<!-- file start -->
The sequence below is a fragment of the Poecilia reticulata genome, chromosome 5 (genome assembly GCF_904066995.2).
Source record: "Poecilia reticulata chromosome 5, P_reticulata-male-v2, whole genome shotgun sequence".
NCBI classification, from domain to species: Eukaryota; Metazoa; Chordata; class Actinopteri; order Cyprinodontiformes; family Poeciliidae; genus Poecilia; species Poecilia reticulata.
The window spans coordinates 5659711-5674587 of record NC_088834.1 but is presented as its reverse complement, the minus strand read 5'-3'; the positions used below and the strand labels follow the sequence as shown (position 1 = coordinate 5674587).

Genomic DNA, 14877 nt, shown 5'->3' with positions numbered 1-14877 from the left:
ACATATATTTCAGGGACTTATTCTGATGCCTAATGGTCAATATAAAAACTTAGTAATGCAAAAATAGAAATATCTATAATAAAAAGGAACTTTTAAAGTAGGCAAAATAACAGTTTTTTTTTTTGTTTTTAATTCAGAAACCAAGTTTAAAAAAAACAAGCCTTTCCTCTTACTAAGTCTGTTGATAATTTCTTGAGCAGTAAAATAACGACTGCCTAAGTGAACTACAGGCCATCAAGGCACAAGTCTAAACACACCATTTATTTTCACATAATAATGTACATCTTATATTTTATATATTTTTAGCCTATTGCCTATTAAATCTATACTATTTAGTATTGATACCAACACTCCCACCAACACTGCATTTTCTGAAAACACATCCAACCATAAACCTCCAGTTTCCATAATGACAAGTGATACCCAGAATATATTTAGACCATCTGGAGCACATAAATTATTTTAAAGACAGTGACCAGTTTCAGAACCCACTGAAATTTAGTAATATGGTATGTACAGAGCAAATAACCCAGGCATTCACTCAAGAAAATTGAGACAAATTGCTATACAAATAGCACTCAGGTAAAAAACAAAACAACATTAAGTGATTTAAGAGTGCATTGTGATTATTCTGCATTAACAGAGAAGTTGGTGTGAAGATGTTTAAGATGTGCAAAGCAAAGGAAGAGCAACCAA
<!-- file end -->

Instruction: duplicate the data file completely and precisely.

The sequence below is a fragment of the Poecilia reticulata genome, chromosome 5 (genome assembly GCF_904066995.2).
Source record: "Poecilia reticulata chromosome 5, P_reticulata-male-v2, whole genome shotgun sequence".
NCBI classification, from domain to species: Eukaryota; Metazoa; Chordata; class Actinopteri; order Cyprinodontiformes; family Poeciliidae; genus Poecilia; species Poecilia reticulata.
The window spans coordinates 5659711-5674587 of record NC_088834.1 but is presented as its reverse complement, the minus strand read 5'-3'; the positions used below and the strand labels follow the sequence as shown (position 1 = coordinate 5674587).

Genomic DNA, 14877 nt, shown 5'->3' with positions numbered 1-14877 from the left:
ACATATATTTCAGGGACTTATTCTGATGCCTAATGGTCAATATAAAAACTTAGTAATGCAAAAATAGAAATATCTATAATAAAAAGGAACTTTTAAAGTAGGCAAAATAACAGTTTTTTTTTTTGTTTTTAATTCAGAAACCAAGTTTAAAAAAAACAAGCCTTTCCTCTTACTAAGTCTGTTGATAATTTCTTGAGCAGTAAAATAACGACTGCCTAAGTGAACTACAGGCCATCAAGGCACAAGTCTAAACACACCATTTATTTTCACATAATAATGTACATCTTATATTTTATATATTTTTAGCCTATTGCCTATTAAATCTATACTATTTAGTATTGATACCAACACTCCCACCAACACTGCATTTTCTGAAAACACATCCAACCATAAACCTCCAGTTTCCATAATGACAAGTGATACCCAGAATATATTTAGACCATCTGGAGCACATAAATTATTTTAAAGACAGTGACCAGTTTCAGAACCCACTGAAATTTAGTAATATGGTATGTACAGAGCAAATAACCCAGGCATTCACTCAAGAAAATTGAGACAAATTGCTATACAAATAGCACTCAGGTAAAAAACAAAACAACATTAAGTGATTTAAGAGTGCATTGTGATTATTCTGCATTAACAGAGAAGTTGGTGTGAAGATGTTTAAGATGTGCAAAGCAAAGGAAGAGCAACCAA